A study conducted on former patients from Wuhan reports that more than half of them still suffer from fatigue, pain, sleep problems or even mental problems more than two years after their hospitalization.
Even though their infection dates back more than two years, a large proportion of the first people hospitalized with Covid-19 still have persistent symptoms of the disease, according to a new study.
Published Wednesday in the scientific journal The Lancet, it suggests that 55% of people who have been admitted to hospital for a coronavirus infection still have at least one symptom. Although this proportion is significant, it remains lower than that observed six months after infection, where 68% of the first people hospitalized then presented at least one symptom of the disease.
Work carried out on patients from Wuhan
The work, carried out by researchers from the China-Japan Friendship Hospital in Beijing, concerns 1,192 people who were hospitalized at Jin Yin-tan hospital in Wuhan (China), where the first cases of Covid-19 were discovered. , between January and May 2020.
These same patients were again examined six months, twelve months and two years after their hospitalization. Medical tests, including lung function and six-minute walks, have established that the participants were in poorer health than before their contamination.
Those who have had persistent symptoms of Covid-19 have reported pain, fatigue, sleep and mental health issues, among others. In addition, those who received extensive respiratory support during their hospitalization had more long-term lung problems than other former patients.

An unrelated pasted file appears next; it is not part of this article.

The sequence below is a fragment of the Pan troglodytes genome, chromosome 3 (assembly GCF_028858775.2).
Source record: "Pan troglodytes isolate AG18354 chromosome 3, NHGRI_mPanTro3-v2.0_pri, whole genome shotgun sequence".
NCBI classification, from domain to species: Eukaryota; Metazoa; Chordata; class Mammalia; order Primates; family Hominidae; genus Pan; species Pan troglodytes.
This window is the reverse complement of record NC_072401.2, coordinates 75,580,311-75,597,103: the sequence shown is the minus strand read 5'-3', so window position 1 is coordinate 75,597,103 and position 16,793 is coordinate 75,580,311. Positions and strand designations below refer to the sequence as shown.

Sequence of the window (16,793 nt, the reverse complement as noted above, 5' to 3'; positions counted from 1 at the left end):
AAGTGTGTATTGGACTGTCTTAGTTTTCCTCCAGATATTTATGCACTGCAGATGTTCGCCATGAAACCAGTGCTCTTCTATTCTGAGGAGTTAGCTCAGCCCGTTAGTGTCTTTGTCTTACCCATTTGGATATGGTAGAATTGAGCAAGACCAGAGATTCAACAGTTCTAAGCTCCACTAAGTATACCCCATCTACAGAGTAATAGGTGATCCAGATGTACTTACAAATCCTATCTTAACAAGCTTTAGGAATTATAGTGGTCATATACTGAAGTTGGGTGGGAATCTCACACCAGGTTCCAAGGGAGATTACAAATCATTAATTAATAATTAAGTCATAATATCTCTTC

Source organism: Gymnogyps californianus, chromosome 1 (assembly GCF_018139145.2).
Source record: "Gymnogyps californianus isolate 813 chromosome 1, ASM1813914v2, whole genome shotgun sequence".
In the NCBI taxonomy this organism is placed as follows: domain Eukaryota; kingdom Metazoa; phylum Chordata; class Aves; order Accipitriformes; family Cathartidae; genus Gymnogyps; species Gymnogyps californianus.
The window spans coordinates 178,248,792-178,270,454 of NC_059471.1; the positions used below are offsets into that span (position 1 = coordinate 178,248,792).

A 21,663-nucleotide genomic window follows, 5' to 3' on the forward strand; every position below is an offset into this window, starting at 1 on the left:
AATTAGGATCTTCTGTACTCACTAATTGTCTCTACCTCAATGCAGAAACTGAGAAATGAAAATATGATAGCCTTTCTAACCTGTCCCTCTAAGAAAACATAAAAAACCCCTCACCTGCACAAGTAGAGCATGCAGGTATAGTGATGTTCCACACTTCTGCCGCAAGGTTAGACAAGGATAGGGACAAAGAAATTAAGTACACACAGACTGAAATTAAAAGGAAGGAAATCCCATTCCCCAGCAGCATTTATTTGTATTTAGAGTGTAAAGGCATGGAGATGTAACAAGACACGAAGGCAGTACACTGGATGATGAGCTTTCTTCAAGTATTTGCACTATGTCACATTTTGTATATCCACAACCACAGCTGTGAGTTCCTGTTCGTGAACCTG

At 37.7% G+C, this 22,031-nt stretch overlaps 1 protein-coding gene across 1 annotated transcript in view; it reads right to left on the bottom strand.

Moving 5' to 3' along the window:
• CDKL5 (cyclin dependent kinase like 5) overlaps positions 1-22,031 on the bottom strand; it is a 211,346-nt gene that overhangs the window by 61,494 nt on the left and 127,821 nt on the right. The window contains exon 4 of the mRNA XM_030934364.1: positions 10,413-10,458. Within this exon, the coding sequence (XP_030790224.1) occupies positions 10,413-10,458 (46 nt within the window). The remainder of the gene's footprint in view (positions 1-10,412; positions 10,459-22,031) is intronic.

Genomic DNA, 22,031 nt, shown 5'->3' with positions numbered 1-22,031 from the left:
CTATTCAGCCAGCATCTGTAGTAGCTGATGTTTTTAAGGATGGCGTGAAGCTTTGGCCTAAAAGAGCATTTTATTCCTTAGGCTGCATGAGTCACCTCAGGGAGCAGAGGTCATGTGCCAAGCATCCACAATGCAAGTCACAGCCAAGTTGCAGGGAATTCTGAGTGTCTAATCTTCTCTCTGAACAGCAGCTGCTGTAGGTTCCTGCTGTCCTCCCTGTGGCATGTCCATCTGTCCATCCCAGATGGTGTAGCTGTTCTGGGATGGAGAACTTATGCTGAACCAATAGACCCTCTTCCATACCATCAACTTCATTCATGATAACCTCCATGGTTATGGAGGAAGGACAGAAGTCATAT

More consultation and more difficulty in exercising
Participants with persistent symptoms also went to the doctor more often than before the pandemic. They also report having more difficulty exercising. While most have since returned to work, the study says it is unclear whether they are working as much as before the illness.
“There is a clear need to provide continued support to a significant proportion of the population who have contracted Covid-19 and to understand how vaccines, emerging treatments and variants affect long-term health,” said the Dr. Bin Cao, co-author of the study.
The latter, however, shows its limits since its authors did not compare the results to those of people hospitalized for reasons other than Covid-19, but to individuals who had never contracted the disease.
In addition, the results all come from patients from the same hospital who were infected during the first wave of the pandemic. The preparation of health establishments during the waves that followed, but also the global vaccination against the coronavirus, are factors that can have a significant impact on the state of health of former Covid patients.
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